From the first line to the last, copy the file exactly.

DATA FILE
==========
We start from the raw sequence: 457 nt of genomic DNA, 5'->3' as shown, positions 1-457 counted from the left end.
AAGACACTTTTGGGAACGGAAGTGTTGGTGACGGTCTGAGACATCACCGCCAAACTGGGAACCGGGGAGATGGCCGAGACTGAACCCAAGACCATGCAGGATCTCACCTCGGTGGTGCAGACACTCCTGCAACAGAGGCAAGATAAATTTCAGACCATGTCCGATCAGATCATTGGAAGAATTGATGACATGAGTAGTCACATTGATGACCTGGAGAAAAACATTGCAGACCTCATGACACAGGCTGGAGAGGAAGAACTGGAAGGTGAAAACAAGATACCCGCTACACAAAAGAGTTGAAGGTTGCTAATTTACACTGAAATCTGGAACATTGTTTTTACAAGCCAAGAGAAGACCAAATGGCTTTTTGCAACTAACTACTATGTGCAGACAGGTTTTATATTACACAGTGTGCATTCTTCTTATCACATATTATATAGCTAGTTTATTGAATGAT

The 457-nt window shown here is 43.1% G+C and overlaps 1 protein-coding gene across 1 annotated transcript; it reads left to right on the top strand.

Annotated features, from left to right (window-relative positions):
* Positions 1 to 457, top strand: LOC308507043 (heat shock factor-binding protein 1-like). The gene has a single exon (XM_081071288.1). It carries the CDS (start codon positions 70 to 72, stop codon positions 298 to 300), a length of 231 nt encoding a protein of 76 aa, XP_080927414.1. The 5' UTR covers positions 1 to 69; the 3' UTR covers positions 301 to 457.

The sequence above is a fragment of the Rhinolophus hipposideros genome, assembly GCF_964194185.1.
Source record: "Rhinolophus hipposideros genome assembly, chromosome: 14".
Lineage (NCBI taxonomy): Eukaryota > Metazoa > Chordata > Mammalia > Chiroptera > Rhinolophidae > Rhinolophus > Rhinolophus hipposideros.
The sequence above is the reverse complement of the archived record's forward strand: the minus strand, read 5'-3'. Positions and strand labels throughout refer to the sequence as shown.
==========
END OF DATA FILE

We start from the raw sequence: 457 nt of genomic DNA, 5'->3' as shown, positions 1-457 counted from the left end.
AAGACACTTTTGGGAACGGAAGTGTTGGTGACGGTCTGAGACATCACCGCCAAACTGGGAACCGGGGAGATGGCCGAGACTGAACCCAAGACCATGCAGGATCTCACCTCGGTGGTGCAGACACTCCTGCAACAGAGGCAAGATAAATTTCAGACCATGTCCGATCAGATCATTGGAAGAATTGATGACATGAGTAGTCACATTGATGACCTGGAGAAAAACATTGCAGACCTCATGACACAGGCTGGAGAGGAAGAACTGGAAGGTGAAAACAAGATACCCGCTACACAAAAGAGTTGAAGGTTGCTAATTTACACTGAAATCTGGAACATTGTTTTTACAAGCCAAGAGAAGACCAAATGGCTTTTTGCAACTAACTACTATGTGCAGACAGGTTTTATATTACACAGTGTGCATTCTTCTTATCACATATTATATAGCTAGTTTATTGAATGAT

The 457-nt window shown here is 43.1% G+C and overlaps 1 protein-coding gene across 1 annotated transcript; it reads left to right on the top strand.

Annotated features, from left to right (window-relative positions):
* Positions 1 to 457, top strand: LOC308507043 (heat shock factor-binding protein 1-like). The gene has a single exon (XM_081071288.1). It carries the CDS (start codon positions 70 to 72, stop codon positions 298 to 300), a length of 231 nt encoding a protein of 76 aa, XP_080927414.1. The 5' UTR covers positions 1 to 69; the 3' UTR covers positions 301 to 457.

The sequence above is a fragment of the Rhinolophus hipposideros genome, assembly GCF_964194185.1.
Source record: "Rhinolophus hipposideros genome assembly, chromosome: 14".
Lineage (NCBI taxonomy): Eukaryota > Metazoa > Chordata > Mammalia > Chiroptera > Rhinolophidae > Rhinolophus > Rhinolophus hipposideros.
The sequence above is the reverse complement of the archived record's forward strand: the minus strand, read 5'-3'. Positions and strand labels throughout refer to the sequence as shown.